Gabby Petito’s family awarded $3M in lawsuit against Brian Laundrie’s estate

FILE - Gabby Petito's mother Nichole Schmidt, speaks during a news conference as her husband Jim Schmidt looks on Thursday, Nov. 3, 2022, in Salt Lake City. The Associated Press

A Florida judge has awarded Gabby Petito’s family a US$3-million settlement after they filed a wrongful death lawsuit against the parents of Brian Laundrie.

Joseph Petito and Nichole Schmidt filed a civil suit in Sarasota County, where Roberta and Christopher Laundrie live, in May. The suit claimed that Laundrie was liable for damages because he caused their daughter’s death.

A separate lawsuit, still pending in Sarasota, claims Laundrie’s parents wrongly concealed that he confessed to killing Petito before he returned home in September 2021 to Florida from their trip out west in a converted van. The Laundries have denied that claim.

Brian Laundrie and Gabby Petito are shown with their van. Brian Laundrie / Instagram

Although Thursday’s settlement numbers in the millions, because Laundrie’s estate is far less than $3 million, Petito’s family will only be awarded whatever is left.

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“Brian did not have $3 million; it’s an arbitrary number,” the Petito family’s lawyer, Pat Reilly, said in a statement on behalf of the family.

A lawyer for Petito’s parents said whatever money is received will go to the Gabby Petito Foundation dedicated to locating missing people and curbing domestic violence.

“The Petito family lost their daughter and they were also denied the opportunity to confront her killer,” lawyer Patrick Reilly said in an email to The Associated Press. “No amount of money is sufficient to compensate the Petito family for the loss of their daughter, Gabby, at the hands of Brian Laundrie.”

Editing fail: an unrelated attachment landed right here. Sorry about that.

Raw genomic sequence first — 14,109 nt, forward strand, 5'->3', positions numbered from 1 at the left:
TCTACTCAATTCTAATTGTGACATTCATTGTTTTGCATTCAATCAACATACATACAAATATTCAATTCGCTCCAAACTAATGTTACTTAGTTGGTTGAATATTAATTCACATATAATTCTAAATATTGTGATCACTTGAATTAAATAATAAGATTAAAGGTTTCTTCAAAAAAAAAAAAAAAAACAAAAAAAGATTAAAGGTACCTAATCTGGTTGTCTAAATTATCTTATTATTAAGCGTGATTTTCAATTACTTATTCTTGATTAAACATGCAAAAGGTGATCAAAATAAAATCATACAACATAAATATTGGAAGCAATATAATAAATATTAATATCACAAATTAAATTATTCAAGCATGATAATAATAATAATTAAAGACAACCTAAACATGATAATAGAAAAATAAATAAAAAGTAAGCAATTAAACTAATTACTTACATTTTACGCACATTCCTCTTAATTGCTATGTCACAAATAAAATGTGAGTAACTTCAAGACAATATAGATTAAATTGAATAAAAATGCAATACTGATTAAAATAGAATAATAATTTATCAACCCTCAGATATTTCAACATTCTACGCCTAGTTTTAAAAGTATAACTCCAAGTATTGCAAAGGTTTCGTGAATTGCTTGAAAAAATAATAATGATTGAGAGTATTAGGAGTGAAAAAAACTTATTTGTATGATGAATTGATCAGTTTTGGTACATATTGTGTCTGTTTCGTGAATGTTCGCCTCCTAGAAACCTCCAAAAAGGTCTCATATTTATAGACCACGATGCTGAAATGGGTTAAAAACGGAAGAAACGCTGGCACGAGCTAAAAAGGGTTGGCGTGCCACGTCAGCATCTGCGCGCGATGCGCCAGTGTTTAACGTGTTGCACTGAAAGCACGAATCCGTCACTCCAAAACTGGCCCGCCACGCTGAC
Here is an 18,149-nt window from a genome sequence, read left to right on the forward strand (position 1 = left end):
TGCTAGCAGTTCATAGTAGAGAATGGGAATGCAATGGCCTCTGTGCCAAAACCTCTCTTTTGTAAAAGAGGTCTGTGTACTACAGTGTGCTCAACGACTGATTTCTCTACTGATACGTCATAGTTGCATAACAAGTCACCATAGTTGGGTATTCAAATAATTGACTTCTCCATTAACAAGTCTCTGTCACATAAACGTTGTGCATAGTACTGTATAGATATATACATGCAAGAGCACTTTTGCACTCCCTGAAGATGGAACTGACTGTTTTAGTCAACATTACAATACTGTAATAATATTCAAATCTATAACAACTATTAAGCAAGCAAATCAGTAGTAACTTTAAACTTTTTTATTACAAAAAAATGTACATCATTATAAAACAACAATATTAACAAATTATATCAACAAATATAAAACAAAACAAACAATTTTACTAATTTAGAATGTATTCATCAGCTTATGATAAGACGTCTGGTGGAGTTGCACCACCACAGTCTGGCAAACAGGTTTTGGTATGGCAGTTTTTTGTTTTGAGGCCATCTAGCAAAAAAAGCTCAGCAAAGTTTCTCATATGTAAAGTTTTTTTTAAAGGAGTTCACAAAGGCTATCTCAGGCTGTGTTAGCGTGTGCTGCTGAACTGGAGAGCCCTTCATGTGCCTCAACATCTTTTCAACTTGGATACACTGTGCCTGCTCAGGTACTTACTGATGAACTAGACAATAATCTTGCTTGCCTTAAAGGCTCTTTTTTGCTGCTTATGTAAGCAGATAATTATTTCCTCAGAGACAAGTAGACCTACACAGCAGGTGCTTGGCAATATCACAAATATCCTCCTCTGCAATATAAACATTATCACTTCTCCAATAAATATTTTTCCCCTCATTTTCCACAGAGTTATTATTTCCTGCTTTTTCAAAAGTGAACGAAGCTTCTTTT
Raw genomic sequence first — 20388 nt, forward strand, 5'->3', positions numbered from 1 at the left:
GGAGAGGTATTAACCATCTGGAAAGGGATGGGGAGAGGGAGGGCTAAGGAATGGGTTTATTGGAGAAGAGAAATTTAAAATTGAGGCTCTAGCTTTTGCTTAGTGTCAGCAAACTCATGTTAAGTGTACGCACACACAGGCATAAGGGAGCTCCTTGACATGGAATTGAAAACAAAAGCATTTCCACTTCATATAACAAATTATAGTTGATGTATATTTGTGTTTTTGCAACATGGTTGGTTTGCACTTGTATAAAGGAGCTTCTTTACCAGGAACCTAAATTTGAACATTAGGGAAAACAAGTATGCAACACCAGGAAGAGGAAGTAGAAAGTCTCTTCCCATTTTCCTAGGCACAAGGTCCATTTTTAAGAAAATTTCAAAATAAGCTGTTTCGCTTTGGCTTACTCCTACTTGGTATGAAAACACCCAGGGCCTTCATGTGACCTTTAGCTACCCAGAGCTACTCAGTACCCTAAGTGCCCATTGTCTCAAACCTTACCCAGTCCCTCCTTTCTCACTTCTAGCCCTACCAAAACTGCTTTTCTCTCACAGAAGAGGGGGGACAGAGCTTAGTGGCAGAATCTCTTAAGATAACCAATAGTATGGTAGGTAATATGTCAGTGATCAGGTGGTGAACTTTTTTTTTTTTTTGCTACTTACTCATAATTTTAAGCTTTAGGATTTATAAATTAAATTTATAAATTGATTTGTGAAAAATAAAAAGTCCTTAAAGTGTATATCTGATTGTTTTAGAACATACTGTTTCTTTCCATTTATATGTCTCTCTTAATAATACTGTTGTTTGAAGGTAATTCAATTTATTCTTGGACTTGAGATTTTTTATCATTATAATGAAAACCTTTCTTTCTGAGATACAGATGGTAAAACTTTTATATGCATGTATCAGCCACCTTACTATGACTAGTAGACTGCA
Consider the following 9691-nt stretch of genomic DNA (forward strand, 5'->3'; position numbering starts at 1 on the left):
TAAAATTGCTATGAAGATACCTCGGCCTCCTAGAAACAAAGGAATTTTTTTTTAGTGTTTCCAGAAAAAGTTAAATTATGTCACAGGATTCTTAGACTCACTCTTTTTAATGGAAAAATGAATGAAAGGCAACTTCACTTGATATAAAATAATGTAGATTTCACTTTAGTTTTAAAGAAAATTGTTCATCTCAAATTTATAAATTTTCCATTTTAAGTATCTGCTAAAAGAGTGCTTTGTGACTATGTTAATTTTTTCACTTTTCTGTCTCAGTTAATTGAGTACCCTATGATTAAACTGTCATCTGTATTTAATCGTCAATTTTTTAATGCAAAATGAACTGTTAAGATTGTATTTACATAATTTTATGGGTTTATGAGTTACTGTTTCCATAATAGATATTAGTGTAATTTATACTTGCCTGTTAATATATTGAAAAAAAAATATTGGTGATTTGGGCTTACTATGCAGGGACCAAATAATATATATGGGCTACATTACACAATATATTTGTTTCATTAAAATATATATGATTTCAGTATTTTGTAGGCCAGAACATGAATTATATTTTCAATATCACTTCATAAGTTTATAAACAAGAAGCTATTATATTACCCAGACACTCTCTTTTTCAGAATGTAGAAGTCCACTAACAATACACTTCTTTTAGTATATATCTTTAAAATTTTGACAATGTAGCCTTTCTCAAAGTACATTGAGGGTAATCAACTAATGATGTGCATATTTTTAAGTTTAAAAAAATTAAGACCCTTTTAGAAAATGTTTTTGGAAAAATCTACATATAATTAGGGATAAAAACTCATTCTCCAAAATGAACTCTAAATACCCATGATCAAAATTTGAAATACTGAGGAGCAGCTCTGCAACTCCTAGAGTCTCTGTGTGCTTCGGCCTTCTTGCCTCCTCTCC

Petito went missing in September 2021 while on a road trip with Laundrie. The case became an international obsession and her slain body was eventually found in a Wyoming national park on Sept. 19, 2021.

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Laundrie’s remains were found the following month in a swampy Florida nature preserve and investigators said he died from a self-inflicted gunshot wound. The FBI said it also found a note he had written, confessing to his fiancée’s murder.

Petito, 22, had been in regular contact with her parents and posted frequently on social media to her large base of followers about her travels.

Brian Laundrie and Gabby Petito are shown at Zion National Park in Utah on July 16, 2021. Brian Laundrie/Instagram

The FBI said Laundrie tried to fake out Petito’s parents by sending them text messages from her cellphone, attempting to convince them she was still alive.

Laundrie was also charged with using one of her credit cards before he was found dead.

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Earlier this month, Petito’s parents filed a $50-million wrongful death lawsuit against the Moab City Police Department.

They claimed the officers who questioned Petito only weeks before she was killed were “fundamentally biased” and negligent in investigating claims of domestic violence.

The lawsuit alleges Moab police officer Eric Pratt did not follow Utah state law during an investigation into a domestic disturbance between Petito and Laundrie last summer. A witness told police she had seen Laundrie, 23, hit Petito, 22.

Gabby Petito stands in front of a vehicle.
FILE – In this image taken from police body camera video provided by the Moab Police Department, Gabrielle (Gabby) Petito talks to a police officer after police pulled over the van she was travelling in with her boyfriend, Brian Laundrie, near the entrance to Arches National Park on Aug. 12, 2021. Moab City Police Department

The claim is based on a domestic violence allegation against Pratt, the investigating officer. An unnamed woman, identified only as “Witness 1” in the lawsuit, claims Pratt threatened to kill her after ending their relationship. At the time, Pratt was police chief of the rural Utah town of Salina.

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The Petito family lawyers claim the allegation against Pratt made him more inclined to sympathize with Laundrie.

Moab police maintain that Petito’s death was not the fault of local authorities.

With files from The Associated Press and Global News’ Sarah Do Couto

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